by generic on
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In story: British Election Update

Re: British Election Update
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On the morning Marr Show, the paper review had some polling in the Sun which was laughably biased. Showing that trust for Corbyn was down at Trumpian levels.

Yet nobody in the media seems able, or willing, to explain why there is a genuine enthusiasm for Corbyn that is absolutely NOT reflected in the media. Here the social media campaign by Labour seems to be wiping the floor with the Tories, yet remaining entirely under the mainstream media radar.

I'm sure I could find some Tory stuff if I went looking for it, but I have enough friends on the other side of the aisle that I'd see at least some of it if it was turning up in their feeds. But I'm not.

Equally, I'd agree with Rawnsley that monstering Corbyn isn't going to work, he's had 2 years of it and it just doesn't work anymore. Not even the undecided trust the msm view of Corbyn.

It's getting to the point where one of the main pleasures of contemplating the current state of the election will be all the egg over the Blairite's faces. Having spent 2 years telling everyone who'd listen (and shouting at the backs of those who were running away from their bs) that Corbyn was a loser, this is already going to be about as good a result as you cold hope for. Anything better and I'd want to see Polly Toynbee ashen-face of shame and humiliation for myself  

by Helen (lareinagal at yahoo dot co dot uk) on
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In story: British Election Update

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And, to underline the confusion the Tories have felt over tryin gto smear Corbyn with terrorism, Michael Fallon made a complete arse of himself here.



by Helen (lareinagal at yahoo dot co dot uk) on
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In story: British Election Update

Re: British Election Update
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tbh, last week's bomb blast came at a bad time for the Labour Party. They were buidling up considerable momentum after the Care Home gaffe in the Tory manifesto and looked set to hammer them hard.

Sadly, everything has stalled and given the tories the chance to re-consider their game plan while Labour possibly lost their best oportunity.

That said, Rawnsley is right; in this Presidential election, Theresa May has been the one making the unforced errors.

by Helen (lareinagal at yahoo dot co dot uk) on
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In story: British Election Update

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Guardian - Andrew Rawnsley - The Supreme Leader doesn't seem quite so invincible now

Ever since anyone can remember, there have been complaints that British elections have become "too presidential". Back in the 1970s, when the principals were Ted Heath and Harold Wilson, their duel was ridiculed as "a man with a boat and a man with a pipe".

So this spring's contest, with its relentless focus on the woman with the bag and the man with the beard, is not so much a new development as the culmination of a long-established trend. This was by Tory design because making it a personality contest was supposed to be to their benefit. The name of Theresa May is emblazoned on her campaign coach in lettering so enormous that it probably can be seen from outer space. The word Conservative is a microscopic footnote. The Tory campaign has been organised around the projection of the Supreme Leader to the virtual exclusion of every other member of the cabinet. Even Margaret Thatcher in her pomp would share appearances with her ministers. Mrs May has granted just the one "podium moment" to a member of the cabinet when she appeared alongside Philip Hammond and conspicuously failed to reassure the chancellor that he was safe in his job.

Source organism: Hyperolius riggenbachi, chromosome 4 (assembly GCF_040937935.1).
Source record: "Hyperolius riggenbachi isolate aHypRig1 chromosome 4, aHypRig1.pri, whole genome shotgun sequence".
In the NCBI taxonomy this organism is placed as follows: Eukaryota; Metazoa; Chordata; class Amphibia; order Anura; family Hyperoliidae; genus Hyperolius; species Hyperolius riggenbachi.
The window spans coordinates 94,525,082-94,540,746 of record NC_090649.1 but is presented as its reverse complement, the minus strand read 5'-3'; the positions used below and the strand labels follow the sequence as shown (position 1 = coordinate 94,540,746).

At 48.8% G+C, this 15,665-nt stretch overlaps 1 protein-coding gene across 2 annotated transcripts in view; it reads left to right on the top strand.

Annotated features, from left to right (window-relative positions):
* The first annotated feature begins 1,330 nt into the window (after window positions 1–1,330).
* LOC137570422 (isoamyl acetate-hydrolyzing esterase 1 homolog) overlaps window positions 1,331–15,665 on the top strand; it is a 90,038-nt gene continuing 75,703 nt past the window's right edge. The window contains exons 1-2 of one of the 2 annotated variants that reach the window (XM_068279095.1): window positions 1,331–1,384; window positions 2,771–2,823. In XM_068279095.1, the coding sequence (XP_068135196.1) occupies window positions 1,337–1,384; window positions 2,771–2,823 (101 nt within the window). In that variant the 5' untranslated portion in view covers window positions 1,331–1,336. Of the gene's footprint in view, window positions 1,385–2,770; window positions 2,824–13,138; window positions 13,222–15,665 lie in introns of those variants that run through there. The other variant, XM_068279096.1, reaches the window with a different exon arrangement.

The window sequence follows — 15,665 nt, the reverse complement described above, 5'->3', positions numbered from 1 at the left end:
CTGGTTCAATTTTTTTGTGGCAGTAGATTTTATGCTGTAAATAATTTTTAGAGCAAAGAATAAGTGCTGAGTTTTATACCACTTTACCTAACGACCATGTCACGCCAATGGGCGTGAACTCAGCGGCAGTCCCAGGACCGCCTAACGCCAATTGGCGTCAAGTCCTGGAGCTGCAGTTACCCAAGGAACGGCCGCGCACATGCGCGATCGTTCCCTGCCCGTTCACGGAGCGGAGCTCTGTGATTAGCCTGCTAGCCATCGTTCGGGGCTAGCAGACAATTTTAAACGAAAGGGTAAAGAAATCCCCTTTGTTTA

I, myself and me. That is how she likes to start her sentences. She asks for an enlarged majority to "give me a mandate" to negotiate Brexit. "I offer myself as your prime minister" - no nonsense about being the captain of a team. When she launched her programme, it was "my manifesto for Britain's future", words that soon came back to haunt her when one of its key policies began to unravel.



by Helen (lareinagal at yahoo dot co dot uk) on
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by generic on
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I think we're getting to the stage where the book of "things the Trump administration doesn't understand" far outweighs the small pamphlet of things they do

by Helen (lareinagal at yahoo dot co dot uk) on
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Right now the polling suggests a Tory majority of 2 seats, which is too close to call.

tbh we could proably do with the election being on July th rather than June, but this election has got very interesting. A Lab/SNP arrangement is becoming a possibility. I doubt Tim Farron would bring the LibDems on board as he's too much of a tory, but equally, after the Clegg humiliation, he can't support the tories.

by Helen (lareinagal at yahoo dot co dot uk) on
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Given the unfairness of FPTP I'm still expecting an increased Tory majority, obviously.
by Colman (colman at eurotrib.com) on
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News and Views

 15 - 21 May 2017

by Bjinse - May 14, 119 comments

Your take on this week's news

 8 - 14 May 2017

by Bjinse - May 8, 48 comments

Your take on this week's news

 Open Thread 15 - 21 May

by Bjinse - May 14, 28 comments

Shake your business up & thread it

 Open Thread 8 - 14 May

by Bjinse - May 8, 25 comments

Those who find beautiful meanings in beautiful threads are the cultivated